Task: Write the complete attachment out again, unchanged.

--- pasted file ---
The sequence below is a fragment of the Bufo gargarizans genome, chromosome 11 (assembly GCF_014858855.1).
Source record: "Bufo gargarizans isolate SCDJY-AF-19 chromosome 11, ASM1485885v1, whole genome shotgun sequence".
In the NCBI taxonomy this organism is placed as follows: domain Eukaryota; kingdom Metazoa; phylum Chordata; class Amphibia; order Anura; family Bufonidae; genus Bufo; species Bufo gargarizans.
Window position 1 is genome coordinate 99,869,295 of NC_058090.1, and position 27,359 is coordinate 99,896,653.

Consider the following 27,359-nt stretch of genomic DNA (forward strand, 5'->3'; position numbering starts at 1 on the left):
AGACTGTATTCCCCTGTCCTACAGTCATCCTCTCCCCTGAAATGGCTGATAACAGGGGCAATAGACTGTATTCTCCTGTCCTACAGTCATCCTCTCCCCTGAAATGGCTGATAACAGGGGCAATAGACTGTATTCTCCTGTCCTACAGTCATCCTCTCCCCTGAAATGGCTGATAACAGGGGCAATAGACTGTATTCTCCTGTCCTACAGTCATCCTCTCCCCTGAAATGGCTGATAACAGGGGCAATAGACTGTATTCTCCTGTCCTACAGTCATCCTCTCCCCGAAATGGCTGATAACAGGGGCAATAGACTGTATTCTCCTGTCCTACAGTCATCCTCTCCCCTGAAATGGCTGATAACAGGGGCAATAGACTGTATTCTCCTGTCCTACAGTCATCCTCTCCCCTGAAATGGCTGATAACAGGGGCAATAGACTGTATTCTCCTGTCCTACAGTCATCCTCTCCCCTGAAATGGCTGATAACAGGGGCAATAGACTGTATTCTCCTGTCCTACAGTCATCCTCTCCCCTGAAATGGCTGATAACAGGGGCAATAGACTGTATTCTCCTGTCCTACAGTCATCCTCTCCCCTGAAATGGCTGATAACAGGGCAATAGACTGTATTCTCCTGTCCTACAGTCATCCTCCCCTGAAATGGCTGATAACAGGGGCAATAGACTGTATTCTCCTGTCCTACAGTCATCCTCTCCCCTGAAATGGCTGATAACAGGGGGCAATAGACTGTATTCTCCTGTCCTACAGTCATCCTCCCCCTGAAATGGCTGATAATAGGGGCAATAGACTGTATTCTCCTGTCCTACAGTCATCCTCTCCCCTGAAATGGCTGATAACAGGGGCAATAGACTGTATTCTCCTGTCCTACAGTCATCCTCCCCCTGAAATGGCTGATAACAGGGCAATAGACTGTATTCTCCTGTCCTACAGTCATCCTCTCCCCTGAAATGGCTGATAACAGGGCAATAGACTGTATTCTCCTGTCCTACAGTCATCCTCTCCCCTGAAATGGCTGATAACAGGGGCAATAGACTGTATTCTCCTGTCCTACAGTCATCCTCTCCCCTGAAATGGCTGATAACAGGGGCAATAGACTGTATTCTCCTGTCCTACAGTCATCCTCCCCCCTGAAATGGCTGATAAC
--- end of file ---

The sequence below is a fragment of the Bufo gargarizans genome, chromosome 11 (assembly GCF_014858855.1).
Source record: "Bufo gargarizans isolate SCDJY-AF-19 chromosome 11, ASM1485885v1, whole genome shotgun sequence".
In the NCBI taxonomy this organism is placed as follows: domain Eukaryota; kingdom Metazoa; phylum Chordata; class Amphibia; order Anura; family Bufonidae; genus Bufo; species Bufo gargarizans.
Window position 1 is genome coordinate 99,869,295 of NC_058090.1, and position 27,359 is coordinate 99,896,653.

Consider the following 27,359-nt stretch of genomic DNA (forward strand, 5'->3'; position numbering starts at 1 on the left):
AGACTGTATTCCCCTGTCCTACAGTCATCCTCTCCCCTGAAATGGCTGATAACAGGGGCAATAGACTGTATTCTCCTGTCCTACAGTCATCCTCTCCCCTGAAATGGCTGATAACAGGGGCAATAGACTGTATTCTCCTGTCCTACAGTCATCCTCTCCCCTGAAATGGCTGATAACAGGGGCAATAGACTGTATTCTCCTGTCCTACAGTCATCCTCTCCCCTGAAATGGCTGATAACAGGGGCAATAGACTGTATTCTCCTGTCCTACAGTCATCCTCTCCCCGAAATGGCTGATAACAGGGGCAATAGACTGTATTCTCCTGTCCTACAGTCATCCTCTCCCCTGAAATGGCTGATAACAGGGGCAATAGACTGTATTCTCCTGTCCTACAGTCATCCTCTCCCCTGAAATGGCTGATAACAGGGGCAATAGACTGTATTCTCCTGTCCTACAGTCATCCTCTCCCCTGAAATGGCTGATAACAGGGGCAATAGACTGTATTCTCCTGTCCTACAGTCATCCTCTCCCCTGAAATGGCTGATAACAGGGGCAATAGACTGTATTCTCCTGTCCTACAGTCATCCTCTCCCCTGAAATGGCTGATAACAGGGCAATAGACTGTATTCTCCTGTCCTACAGTCATCCTCCCCTGAAATGGCTGATAACAGGGGCAATAGACTGTATTCTCCTGTCCTACAGTCATCCTCTCCCCTGAAATGGCTGATAACAGGGGGCAATAGACTGTATTCTCCTGTCCTACAGTCATCCTCCCCCTGAAATGGCTGATAATAGGGGCAATAGACTGTATTCTCCTGTCCTACAGTCATCCTCTCCCCTGAAATGGCTGATAACAGGGGCAATAGACTGTATTCTCCTGTCCTACAGTCATCCTCCCCCTGAAATGGCTGATAACAGGGCAATAGACTGTATTCTCCTGTCCTACAGTCATCCTCTCCCCTGAAATGGCTGATAACAGGGCAATAGACTGTATTCTCCTGTCCTACAGTCATCCTCTCCCCTGAAATGGCTGATAACAGGGGCAATAGACTGTATTCTCCTGTCCTACAGTCATCCTCTCCCCTGAAATGGCTGATAACAGGGGCAATAGACTGTATTCTCCTGTCCTACAGTCATCCTCCCCCCTGAAATGGCTGATAAC